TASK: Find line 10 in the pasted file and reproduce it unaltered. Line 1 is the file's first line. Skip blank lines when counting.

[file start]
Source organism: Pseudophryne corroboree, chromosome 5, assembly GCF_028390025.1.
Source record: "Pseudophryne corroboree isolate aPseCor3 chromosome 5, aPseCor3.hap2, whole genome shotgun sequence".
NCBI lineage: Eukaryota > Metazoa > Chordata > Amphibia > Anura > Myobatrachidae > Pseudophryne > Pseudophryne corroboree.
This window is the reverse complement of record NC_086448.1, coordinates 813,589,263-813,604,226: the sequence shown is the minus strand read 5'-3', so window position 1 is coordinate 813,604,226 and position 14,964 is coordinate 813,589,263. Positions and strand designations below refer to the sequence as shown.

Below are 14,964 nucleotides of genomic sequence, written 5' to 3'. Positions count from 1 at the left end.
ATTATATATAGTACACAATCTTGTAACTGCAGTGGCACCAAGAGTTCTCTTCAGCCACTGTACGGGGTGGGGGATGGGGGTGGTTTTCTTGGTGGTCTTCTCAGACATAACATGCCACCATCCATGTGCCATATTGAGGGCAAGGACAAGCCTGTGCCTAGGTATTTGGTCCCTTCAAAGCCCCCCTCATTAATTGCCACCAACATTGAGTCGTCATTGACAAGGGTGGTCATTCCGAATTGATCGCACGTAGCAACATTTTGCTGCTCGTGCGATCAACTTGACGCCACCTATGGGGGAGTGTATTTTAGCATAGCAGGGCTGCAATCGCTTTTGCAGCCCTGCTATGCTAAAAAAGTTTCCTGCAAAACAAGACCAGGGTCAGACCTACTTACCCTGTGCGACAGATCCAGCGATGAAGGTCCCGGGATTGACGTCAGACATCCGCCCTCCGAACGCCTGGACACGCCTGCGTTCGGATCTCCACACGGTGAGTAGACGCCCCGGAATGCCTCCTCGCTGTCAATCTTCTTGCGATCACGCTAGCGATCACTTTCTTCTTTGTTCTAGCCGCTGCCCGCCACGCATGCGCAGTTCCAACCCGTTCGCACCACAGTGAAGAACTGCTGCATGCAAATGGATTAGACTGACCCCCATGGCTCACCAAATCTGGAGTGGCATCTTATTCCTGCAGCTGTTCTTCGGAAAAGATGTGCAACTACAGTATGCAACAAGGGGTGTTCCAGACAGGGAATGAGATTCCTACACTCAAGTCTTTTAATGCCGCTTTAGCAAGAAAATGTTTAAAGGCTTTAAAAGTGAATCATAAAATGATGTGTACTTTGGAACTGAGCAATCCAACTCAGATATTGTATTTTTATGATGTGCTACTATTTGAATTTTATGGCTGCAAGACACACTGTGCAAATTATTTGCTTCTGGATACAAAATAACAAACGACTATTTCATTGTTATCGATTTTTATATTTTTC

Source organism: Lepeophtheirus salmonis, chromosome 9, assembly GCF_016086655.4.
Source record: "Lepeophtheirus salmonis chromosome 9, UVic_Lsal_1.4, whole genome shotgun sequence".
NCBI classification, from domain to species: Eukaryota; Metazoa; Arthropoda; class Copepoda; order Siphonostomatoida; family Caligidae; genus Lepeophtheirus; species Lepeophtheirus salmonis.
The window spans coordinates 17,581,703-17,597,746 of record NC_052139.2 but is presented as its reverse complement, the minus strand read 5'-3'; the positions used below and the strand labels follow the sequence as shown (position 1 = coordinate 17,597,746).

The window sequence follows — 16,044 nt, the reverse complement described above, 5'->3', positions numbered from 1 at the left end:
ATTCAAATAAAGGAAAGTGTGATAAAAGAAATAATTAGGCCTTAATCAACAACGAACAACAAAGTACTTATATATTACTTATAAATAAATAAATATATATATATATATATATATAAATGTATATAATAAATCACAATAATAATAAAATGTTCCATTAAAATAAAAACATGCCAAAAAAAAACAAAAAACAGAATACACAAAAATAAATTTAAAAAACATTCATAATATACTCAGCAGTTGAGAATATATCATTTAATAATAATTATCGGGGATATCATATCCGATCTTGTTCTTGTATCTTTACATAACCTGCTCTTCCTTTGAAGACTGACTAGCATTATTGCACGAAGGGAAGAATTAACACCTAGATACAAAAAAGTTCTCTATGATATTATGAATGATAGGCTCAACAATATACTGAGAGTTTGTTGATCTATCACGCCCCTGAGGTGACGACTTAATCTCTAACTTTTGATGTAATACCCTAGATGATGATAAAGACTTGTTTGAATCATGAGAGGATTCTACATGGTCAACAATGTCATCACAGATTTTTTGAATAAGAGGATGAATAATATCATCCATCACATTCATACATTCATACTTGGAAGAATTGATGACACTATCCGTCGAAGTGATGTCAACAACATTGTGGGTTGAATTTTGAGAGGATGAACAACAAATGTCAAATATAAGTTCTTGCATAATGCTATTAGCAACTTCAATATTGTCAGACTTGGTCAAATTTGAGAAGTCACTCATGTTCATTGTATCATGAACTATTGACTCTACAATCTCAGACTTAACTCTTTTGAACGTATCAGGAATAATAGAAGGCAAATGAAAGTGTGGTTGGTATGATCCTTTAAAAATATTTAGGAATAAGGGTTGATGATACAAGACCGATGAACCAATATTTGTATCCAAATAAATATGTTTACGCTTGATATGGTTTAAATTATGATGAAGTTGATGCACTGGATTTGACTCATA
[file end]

The window spans coordinates 17,581,703-17,597,746 of record NC_052139.2 but is presented as its reverse complement, the minus strand read 5'-3'; the positions used below and the strand labels follow the sequence as shown (position 1 = coordinate 17,597,746).